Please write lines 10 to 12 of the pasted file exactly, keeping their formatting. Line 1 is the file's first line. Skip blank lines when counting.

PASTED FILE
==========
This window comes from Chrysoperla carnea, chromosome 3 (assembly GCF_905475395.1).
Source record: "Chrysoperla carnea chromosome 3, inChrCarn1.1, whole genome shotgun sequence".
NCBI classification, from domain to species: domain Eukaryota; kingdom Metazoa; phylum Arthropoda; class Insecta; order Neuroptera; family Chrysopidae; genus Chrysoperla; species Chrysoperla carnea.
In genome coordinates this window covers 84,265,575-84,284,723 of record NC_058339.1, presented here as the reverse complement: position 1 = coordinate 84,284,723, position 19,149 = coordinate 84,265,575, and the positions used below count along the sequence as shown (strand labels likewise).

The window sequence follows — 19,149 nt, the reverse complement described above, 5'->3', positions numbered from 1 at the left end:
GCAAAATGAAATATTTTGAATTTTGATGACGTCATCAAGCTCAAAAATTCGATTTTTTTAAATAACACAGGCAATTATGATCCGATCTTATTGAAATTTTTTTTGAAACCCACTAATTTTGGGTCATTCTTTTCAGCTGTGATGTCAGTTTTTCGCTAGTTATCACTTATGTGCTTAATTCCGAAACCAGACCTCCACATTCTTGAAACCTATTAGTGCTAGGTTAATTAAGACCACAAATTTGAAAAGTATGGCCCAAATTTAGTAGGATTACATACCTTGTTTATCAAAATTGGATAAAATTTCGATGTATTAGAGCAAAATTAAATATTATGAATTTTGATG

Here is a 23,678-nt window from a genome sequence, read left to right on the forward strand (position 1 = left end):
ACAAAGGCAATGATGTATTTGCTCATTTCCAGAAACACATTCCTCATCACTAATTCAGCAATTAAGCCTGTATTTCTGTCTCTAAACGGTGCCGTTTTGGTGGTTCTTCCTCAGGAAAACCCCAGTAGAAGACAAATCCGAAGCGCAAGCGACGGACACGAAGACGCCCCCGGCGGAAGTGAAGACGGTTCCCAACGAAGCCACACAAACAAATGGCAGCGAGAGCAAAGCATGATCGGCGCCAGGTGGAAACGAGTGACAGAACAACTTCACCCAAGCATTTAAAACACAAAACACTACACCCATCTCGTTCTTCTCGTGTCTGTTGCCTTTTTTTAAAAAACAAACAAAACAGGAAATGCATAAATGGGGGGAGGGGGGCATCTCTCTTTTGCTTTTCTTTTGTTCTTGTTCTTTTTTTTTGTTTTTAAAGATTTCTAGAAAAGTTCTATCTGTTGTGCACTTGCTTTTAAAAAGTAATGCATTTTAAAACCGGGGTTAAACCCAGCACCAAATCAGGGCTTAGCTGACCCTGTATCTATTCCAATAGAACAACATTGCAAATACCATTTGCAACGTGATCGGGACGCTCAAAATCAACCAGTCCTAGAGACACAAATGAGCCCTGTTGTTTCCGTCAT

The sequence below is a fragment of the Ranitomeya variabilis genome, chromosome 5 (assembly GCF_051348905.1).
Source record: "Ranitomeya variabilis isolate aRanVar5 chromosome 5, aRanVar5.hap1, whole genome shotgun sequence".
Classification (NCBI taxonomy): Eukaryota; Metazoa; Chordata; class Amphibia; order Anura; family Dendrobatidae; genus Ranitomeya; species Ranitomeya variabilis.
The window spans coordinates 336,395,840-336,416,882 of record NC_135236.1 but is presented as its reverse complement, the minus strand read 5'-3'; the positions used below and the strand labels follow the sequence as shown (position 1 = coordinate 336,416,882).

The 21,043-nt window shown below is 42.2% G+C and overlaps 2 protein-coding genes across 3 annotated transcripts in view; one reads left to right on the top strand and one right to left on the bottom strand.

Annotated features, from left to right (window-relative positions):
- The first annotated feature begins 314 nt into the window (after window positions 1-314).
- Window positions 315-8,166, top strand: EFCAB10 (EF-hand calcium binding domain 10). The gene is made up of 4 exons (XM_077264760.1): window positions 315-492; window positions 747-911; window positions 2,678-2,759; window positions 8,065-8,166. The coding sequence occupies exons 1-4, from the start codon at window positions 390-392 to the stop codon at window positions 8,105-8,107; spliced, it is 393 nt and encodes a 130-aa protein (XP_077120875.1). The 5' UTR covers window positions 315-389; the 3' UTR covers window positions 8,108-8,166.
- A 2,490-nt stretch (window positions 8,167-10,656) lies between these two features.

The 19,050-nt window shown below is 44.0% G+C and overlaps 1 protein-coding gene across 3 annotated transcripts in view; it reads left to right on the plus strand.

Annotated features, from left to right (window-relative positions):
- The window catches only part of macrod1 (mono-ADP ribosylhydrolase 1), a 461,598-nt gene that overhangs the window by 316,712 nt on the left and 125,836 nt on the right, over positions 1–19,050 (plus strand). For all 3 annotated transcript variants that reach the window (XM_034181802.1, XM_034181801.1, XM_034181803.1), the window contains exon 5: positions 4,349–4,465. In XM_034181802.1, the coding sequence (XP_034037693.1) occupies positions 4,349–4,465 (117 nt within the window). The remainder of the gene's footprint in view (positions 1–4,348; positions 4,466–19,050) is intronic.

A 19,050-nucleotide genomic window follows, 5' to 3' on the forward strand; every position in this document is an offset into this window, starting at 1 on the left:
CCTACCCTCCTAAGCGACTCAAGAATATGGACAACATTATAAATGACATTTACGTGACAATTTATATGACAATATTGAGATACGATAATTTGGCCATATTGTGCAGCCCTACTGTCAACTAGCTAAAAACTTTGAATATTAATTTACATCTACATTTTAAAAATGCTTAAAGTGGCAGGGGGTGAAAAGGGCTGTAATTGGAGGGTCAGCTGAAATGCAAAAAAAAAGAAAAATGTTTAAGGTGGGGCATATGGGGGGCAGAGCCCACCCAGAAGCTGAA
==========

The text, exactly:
Source record: "Ranitomeya variabilis isolate aRanVar5 chromosome 5, aRanVar5.hap1, whole genome shotgun sequence".
Classification (NCBI taxonomy): Eukaryota; Metazoa; Chordata; class Amphibia; order Anura; family Dendrobatidae; genus Ranitomeya; species Ranitomeya variabilis.
The window spans coordinates 336,395,840-336,416,882 of record NC_135236.1 but is presented as its reverse complement, the minus strand read 5'-3'; the positions used below and the strand labels follow the sequence as shown (position 1 = coordinate 336,416,882).